3 types of potential new contributors
Some lines from my last years Akademy paper.
"Krogh, Spaeth and Lakhani analyzed the characters of potential new contributors in mailing lists. Based on that work three types could be found.Even the headline of one of the post gives you a hint which type might be behind the post in question. Visionaries often use words like "it should", "you have to" etc. instead of "I have done" or "I am going to do".
- Proactive problem-solver: They use the program, find a bug, and work out the solution. In the first mail to the list they send the patch. These people are very successful in communities and often become continuous contributors.
- Waiting volunteer: This group offers their abilities to the community and waits until they get a job allocated. In general this character is not very active. Most communities can not integrate them successfully.
- Visionary: They use the program and have ideas on how the program should be improved. Although visions and aims are important in communities, the character-type visionary is not successful. In the past his/her visions were not identical with the ideas of the code developers. The resulting costs of conflicts exceed the benefits of the discussion."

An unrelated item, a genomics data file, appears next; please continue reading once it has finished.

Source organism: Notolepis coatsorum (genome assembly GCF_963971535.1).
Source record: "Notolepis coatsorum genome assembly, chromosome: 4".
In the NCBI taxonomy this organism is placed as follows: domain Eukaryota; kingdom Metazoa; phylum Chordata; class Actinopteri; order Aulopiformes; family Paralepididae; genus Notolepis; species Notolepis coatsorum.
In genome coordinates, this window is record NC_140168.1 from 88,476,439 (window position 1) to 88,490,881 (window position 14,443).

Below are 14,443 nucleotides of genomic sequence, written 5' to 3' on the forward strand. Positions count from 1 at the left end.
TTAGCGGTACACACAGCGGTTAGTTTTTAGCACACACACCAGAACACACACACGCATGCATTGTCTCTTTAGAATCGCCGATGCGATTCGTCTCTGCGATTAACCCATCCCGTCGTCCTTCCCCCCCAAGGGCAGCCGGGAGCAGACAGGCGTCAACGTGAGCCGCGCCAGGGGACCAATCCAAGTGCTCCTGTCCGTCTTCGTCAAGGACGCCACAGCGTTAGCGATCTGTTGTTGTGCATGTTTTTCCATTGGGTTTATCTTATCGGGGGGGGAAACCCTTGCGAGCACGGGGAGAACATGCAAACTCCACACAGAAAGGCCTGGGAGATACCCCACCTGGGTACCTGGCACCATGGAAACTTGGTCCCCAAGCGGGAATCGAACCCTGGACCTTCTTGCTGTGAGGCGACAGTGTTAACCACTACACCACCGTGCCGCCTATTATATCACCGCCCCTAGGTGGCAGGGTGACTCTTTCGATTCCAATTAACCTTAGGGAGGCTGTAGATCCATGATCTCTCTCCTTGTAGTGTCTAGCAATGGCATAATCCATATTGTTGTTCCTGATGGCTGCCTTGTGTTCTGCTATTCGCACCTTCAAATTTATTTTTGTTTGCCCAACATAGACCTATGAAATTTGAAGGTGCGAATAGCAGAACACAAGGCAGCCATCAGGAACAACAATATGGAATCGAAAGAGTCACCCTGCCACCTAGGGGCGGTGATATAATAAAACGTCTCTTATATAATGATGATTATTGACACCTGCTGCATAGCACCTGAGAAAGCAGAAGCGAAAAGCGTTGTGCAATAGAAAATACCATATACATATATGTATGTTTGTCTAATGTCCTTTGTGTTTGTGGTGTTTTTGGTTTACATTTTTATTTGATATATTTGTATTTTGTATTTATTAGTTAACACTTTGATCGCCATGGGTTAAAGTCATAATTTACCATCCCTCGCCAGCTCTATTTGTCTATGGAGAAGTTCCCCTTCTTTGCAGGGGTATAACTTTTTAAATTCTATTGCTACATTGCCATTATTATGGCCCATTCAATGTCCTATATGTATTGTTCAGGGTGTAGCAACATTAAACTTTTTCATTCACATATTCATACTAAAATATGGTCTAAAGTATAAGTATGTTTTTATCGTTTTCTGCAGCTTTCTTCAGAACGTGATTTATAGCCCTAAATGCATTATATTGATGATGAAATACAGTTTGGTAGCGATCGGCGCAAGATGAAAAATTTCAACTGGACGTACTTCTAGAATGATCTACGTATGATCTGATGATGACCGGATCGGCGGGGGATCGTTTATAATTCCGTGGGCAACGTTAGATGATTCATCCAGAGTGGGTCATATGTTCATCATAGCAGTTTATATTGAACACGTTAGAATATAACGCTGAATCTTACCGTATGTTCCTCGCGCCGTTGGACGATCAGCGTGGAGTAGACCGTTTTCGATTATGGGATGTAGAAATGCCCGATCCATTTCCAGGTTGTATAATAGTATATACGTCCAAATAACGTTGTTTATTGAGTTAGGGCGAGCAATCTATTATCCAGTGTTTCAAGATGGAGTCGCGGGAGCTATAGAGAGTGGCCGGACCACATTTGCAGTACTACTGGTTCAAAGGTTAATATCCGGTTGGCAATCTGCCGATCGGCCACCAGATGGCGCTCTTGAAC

Results matter - words do not
In open source communities the developers decide what they do. They want to get work done. In most cases they have a vision for their project and not enough time to do as much as they would like to. That's one of the reasons why achievement is the currency. Talking and writing visions is not. If you want a change - do it.
This does not mean, that your contribution is not appreciated. The contrary is the truth.
Contributions that make a difference
KDE as well as openSUSE have special pages to guide new contributors. They propose your first steps into the project. (You will find other useful information about how to start contributing at openhatch a plattform to bring new contributors and projects together.)
Contributions that make a difference are contributions which are important and valuable from the perspective of the community; things the developers want to get done. Help them and you will succeed. Junior Jobs (JJ) are a good starting point as well.
Start now doing things!
There is really a lot to do. Your contribution is very welcome. Visions are important in communities, but they are not the best point to start with.
Instead, grab a task the community needs to be done. Inform yourself first, invest some time and love. Then contact the mailing list and post your questions or ask for a mentor. Present a solution and be amazed by the positive feedback you might receive.
P.S.: If you have an idea how the program could be improved use the provided tools (the brainstorm section in the KDE forum is the place for your are locking for; more experienced users could open a feature request at bugs.kde.org; openSUSE has openFATE.) or contact the developers on the mailing list.